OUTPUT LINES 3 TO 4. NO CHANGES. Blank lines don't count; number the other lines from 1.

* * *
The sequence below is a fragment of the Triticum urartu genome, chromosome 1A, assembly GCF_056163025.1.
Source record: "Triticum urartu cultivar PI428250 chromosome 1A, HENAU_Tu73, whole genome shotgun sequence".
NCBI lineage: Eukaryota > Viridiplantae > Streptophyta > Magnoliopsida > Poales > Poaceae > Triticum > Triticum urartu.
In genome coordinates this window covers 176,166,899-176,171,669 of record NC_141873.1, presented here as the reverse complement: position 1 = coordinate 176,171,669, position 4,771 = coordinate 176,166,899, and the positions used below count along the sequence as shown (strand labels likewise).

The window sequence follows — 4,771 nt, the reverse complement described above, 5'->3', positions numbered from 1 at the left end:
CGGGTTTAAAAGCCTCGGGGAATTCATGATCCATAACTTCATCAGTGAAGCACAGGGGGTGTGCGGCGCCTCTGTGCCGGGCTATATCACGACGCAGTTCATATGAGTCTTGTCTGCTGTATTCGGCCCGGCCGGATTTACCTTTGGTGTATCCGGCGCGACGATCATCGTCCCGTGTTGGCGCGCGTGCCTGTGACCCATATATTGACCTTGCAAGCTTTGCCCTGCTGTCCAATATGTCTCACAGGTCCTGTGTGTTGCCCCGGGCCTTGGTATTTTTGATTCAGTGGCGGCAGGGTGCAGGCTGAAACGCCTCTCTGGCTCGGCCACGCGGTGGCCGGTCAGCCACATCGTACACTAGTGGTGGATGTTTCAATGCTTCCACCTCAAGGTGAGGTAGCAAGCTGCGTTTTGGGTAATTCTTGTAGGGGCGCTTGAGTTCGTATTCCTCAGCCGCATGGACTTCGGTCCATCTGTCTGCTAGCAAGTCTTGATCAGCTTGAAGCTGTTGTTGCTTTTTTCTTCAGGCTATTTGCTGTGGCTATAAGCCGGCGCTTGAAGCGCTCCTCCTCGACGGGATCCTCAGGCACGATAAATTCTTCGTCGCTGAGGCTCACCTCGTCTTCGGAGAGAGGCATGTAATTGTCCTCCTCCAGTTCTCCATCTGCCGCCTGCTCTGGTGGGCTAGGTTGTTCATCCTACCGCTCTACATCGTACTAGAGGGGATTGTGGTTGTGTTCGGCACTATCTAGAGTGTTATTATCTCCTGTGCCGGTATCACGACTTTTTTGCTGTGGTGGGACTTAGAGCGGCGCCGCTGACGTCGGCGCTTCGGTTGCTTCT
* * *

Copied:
NCBI lineage: Eukaryota > Viridiplantae > Streptophyta > Magnoliopsida > Poales > Poaceae > Triticum > Triticum urartu.
In genome coordinates this window covers 176,166,899-176,171,669 of record NC_141873.1, presented here as the reverse complement: position 1 = coordinate 176,171,669, position 4,771 = coordinate 176,166,899, and the positions used below count along the sequence as shown (strand labels likewise).